Interior Hits and Misses
Though the third row is a major downer, the rest of the interior apes much of what you’d find on the standard RX 350, and that’s just fine by me. Lexus has a proficiency for crafting quiet, high-quality cabins, and the RX 350L is no exception. The RX 350L does get standard leather upholstery over the RX 350’s faux leather, and the Noble Brown version on my test vehicle was a highlight for me.
Up front, the center console is pretty wide and slightly invades leg space, especially on the driver’s side. Luckily, it’s padded to make your right knee more comfortable, but taller drivers should ensure they fit comfortably before buying.
The cabin’s overall quality and comfort are pluses, but the big minus for the RX 350L is the same problem that plagues the rest of the vehicles in Lexus’ lineup: the Remote Touch interface. The available 12.3-inch screen that sits atop the dashboard is fine, but the only way to interact with it is through a mouselike control sitting between the front seats. It’s an unnatural, difficult way to use a system that’s also plagued by an overabundance of menus and hard-to-settle-on controls. Our staff is starting to sound like a broken record on this, but as long as Lexus insists on trotting out this substandard system, we’ll call it what it is.
How It Drives
The RX 350L’s driving experience is comfort-oriented. It smooths out road imperfections nicely, and I didn’t detect much tire or road noise. In fact, there wasn’t much noise at all; cabin isolation is a strength. The counterpoint is that the car languishes in corners, with plenty of body roll and an aversion to quick changes of direction. But I think the tradeoff is one this vehicle’s likely buyers will be willing to make for its comfort and composure over rough roads.
Under the hood is a 290-horsepower, 3.5-liter V-6 that’s mated to an eight-speed automatic transmission. The RX 350L comes with front- or all-wheel drive, which commands a $1,400 premium. RX 450hL models come only with AWD and pair the 3.5-liter V-6 with a continuously variable automatic transmission and an electric motor to produce 308 hp total.
I tested only the gas version, which has decent acceleration — enough grunt to keep the luxurious feeling, but not enough to get you into any trouble (or fun, as I like to call it).
Fuel economy for the RX 350L is an EPA-estimated 19/26/22 mpg city/highway/combined for FWD models and 18/25/21 mpg with AWD. That’s 1 mpg worse than the RX 350 across the board. The RX 450hL is rated 29/28/29 mpg, which lags the regular version by 1 mpg combined.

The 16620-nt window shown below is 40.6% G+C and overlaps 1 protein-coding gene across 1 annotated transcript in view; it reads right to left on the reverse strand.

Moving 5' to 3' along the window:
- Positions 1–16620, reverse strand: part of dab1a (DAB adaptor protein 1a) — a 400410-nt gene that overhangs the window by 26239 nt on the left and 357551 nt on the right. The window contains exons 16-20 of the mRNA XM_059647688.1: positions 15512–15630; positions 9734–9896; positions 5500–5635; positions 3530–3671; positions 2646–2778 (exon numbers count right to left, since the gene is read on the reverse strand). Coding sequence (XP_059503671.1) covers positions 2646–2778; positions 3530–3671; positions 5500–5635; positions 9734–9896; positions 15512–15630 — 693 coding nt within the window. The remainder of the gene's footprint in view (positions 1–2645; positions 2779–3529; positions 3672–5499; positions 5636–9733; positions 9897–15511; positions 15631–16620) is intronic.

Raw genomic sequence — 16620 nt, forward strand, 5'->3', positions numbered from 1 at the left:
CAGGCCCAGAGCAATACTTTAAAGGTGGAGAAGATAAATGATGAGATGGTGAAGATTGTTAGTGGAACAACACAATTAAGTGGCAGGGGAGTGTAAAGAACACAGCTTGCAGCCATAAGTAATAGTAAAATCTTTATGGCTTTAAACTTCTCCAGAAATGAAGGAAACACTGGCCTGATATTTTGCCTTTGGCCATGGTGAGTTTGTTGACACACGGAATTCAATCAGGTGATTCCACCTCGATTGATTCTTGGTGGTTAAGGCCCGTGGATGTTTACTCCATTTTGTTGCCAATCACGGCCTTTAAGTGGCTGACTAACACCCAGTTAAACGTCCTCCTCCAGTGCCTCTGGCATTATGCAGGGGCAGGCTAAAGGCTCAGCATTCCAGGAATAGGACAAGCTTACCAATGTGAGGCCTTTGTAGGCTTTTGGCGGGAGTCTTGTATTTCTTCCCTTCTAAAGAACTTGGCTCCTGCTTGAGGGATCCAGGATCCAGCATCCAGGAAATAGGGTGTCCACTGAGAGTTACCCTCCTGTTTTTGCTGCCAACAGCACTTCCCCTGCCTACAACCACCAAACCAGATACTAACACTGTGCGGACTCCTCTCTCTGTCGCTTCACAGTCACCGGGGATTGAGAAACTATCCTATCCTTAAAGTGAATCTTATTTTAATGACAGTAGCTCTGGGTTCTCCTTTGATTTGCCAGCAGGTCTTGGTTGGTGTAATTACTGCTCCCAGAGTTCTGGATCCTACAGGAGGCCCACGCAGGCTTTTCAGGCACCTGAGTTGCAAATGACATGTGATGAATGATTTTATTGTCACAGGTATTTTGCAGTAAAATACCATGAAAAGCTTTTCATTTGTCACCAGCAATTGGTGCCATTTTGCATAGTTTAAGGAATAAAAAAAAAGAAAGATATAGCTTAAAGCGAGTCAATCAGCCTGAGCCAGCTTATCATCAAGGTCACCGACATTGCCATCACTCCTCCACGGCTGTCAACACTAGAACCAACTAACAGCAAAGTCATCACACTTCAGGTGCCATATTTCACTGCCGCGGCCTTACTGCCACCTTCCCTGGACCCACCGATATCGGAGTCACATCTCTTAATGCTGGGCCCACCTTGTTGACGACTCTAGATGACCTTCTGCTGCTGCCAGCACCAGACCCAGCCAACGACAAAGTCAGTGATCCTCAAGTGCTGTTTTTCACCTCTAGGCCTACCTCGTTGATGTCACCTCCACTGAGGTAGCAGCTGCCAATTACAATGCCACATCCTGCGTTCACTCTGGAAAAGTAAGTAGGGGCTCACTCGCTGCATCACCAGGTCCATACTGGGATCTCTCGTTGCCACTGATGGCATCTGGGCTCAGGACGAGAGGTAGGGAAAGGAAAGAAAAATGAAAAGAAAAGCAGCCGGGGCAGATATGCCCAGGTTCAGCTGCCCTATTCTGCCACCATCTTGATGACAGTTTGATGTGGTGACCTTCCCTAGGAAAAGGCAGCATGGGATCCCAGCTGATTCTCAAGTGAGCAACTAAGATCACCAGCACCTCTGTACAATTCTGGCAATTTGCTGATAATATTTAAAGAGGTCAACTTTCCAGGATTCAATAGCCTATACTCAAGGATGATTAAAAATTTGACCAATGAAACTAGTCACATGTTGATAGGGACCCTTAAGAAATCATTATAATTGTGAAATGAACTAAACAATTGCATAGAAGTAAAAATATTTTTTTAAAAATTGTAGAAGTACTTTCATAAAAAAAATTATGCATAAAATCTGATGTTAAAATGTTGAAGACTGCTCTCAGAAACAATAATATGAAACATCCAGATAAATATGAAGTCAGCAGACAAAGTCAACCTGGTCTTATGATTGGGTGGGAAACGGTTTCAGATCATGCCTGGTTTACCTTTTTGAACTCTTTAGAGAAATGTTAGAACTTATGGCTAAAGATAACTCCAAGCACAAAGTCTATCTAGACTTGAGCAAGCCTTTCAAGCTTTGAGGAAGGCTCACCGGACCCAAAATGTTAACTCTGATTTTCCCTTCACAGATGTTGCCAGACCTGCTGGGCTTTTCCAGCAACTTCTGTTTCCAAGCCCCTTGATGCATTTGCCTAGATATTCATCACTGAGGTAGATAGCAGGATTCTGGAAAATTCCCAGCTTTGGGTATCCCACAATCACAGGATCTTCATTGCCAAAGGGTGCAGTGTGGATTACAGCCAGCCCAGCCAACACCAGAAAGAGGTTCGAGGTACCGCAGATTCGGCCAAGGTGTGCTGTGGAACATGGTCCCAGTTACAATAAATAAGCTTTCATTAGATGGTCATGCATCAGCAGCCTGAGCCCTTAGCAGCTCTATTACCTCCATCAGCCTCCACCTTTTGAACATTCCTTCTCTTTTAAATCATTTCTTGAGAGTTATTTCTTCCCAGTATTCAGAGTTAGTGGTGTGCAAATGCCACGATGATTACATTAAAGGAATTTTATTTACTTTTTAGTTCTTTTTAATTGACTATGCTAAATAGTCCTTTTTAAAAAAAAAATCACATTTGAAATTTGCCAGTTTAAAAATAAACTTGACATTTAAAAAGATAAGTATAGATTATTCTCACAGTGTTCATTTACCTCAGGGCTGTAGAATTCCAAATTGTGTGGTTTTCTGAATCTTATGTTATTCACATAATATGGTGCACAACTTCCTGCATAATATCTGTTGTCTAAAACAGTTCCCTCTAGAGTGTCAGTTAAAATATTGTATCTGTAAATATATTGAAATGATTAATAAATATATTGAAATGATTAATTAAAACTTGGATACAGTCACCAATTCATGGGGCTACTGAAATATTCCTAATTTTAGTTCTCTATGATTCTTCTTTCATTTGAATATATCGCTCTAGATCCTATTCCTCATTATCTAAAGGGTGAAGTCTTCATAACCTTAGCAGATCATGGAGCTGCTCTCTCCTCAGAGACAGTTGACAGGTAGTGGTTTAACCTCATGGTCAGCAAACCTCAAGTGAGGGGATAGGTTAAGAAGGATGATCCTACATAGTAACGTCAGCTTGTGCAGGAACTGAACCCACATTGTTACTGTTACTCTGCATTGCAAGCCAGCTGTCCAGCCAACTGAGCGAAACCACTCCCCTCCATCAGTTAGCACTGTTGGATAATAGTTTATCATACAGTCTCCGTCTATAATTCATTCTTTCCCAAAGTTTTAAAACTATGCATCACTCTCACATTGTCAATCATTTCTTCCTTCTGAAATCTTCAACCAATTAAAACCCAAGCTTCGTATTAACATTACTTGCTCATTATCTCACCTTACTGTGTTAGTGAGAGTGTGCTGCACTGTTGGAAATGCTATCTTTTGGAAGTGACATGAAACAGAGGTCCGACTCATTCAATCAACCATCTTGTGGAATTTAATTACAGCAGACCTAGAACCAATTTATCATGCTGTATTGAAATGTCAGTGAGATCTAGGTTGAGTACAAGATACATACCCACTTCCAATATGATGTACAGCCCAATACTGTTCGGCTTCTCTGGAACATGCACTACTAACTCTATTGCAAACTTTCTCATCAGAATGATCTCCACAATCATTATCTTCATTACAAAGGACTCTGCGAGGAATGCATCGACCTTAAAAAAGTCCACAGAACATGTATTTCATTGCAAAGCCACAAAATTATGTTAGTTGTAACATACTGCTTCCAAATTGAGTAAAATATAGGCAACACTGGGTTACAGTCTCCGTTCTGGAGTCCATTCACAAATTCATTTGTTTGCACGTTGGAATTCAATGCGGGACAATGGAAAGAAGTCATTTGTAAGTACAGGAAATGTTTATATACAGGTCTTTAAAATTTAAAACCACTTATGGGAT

Safety Remains a Strength
The RX 350L comes with a strong set of standard safety features wrapped in a bundle Lexus refers to as Lexus Safety System Plus. The technology includes forward automatic emergency braking, lane keep assist, automatic high beams and adaptive cruise control that works all the way down to a stop. Also standard are rain-sensing wipers and 10 years of Lexus Enform Safety Connect, which offers emergency assistance and can send responders to the vehicle’s GPS location.
For those who want more, there are also available LED cornering lamps, a blind spot monitor with rear cross-traffic automatic braking (not just alerts), a windshield wiper de-icer, parking sensors and a 360-degree camera system.
The systems all worked seamlessly in my testing, though the lane keep assist does have a propensity to bounce the car from one side of the lane to the other. A more effective lane-centering system, which Lexus calls Lane Trace Assist, has appeared on some models, but not the RX.
RX 350L competitors include three-row luxury SUVs such as the Audi Q7, Acura MDX and Infiniti QX60 (compare the RX 350L with those models here). While none of them have what I would call “expansive” third rows, they are larger than the tiny one found in the RX 350L and can be used for at least short journeys without too much trouble.
The RX 350L’s entire reason for existing is kind of a letdown, and that influences the rest of my feelings about the vehicle. If Lexus wants to add a city-friendly three-row SUV to its lineup, it would be better served by coming out with a new model instead of trying to shoehorn a third row into an existing one.
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